A 41-year-old man was mauled to death by his Staffordshire bull terrier after it attacked him in front of a BBC TV crew interviewing him for a documentary.
The incident occurred at around 10.30pm on Monday 20 March and was attended by members of the Met Police and the London Ambulance Service.
The man - named locally as Mario Perivoitos - was taken to a north London hospital where we was pronounced dead in the early hours of Tuesday morning.
The dog, which is not a breed prohibited under the Dangerous Dog Act, was contained by officers and seized. It remains in secure kennels while a decision is made whether to put it down.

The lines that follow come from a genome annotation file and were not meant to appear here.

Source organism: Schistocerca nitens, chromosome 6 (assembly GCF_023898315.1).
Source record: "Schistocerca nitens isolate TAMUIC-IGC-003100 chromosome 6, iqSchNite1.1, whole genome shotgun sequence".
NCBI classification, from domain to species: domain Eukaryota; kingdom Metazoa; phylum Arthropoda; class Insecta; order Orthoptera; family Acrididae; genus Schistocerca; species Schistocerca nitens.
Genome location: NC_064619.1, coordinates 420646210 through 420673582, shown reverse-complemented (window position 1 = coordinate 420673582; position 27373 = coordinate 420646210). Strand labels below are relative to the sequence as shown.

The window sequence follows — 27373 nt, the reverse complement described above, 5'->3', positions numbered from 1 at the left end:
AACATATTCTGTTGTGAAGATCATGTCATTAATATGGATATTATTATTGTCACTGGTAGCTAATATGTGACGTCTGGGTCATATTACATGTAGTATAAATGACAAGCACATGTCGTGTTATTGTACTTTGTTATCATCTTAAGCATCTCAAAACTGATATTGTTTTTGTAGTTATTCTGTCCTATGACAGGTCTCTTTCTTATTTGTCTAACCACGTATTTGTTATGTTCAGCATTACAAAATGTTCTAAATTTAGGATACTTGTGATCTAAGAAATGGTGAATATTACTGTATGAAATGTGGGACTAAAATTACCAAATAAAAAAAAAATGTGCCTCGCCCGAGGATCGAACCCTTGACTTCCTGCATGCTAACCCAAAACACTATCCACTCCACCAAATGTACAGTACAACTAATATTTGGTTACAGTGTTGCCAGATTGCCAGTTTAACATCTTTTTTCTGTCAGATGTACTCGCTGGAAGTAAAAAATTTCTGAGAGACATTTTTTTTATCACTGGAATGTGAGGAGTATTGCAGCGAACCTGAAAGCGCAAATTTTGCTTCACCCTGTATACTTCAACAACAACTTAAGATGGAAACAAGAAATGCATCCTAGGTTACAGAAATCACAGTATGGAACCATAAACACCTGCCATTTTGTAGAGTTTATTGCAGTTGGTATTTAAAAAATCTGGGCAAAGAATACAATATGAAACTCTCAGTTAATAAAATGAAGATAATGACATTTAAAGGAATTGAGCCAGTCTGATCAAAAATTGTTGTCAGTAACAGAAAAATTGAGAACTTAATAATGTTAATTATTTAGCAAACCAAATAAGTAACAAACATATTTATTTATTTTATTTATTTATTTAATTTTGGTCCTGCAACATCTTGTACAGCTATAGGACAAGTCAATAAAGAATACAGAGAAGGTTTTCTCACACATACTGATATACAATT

Breeds currently banned under the act are Pit Bull terriers, Fila Braziliero, Dogo Argentino and Japanese Tosas.
A neighbour who lives in the same block as the north London flat where the attack occurred, told the Evening Standard: “I heard shouting saying ‘get the dog off me’ - the dog was barking really loudly.
“The police smashed the door down and they pulled him out. They were working on him outside the door - he was bleeding from his neck. He was semi-conscious. There was a lot of blood.”
A post-mortem examination at Haringey mortuary gave the cause of death as hypovolemic shock and damage to the airway consistent with a dog bite.
The man’s death is not being treated as suspicious and the coroner has been informed.
A BBC spokesman told the Huffington Post UK: “A crew making a BBC documentary were present – but not filming – at the time of the incident and called an ambulance. Given the ongoing inquiries, it would not be appropriate to comment further.”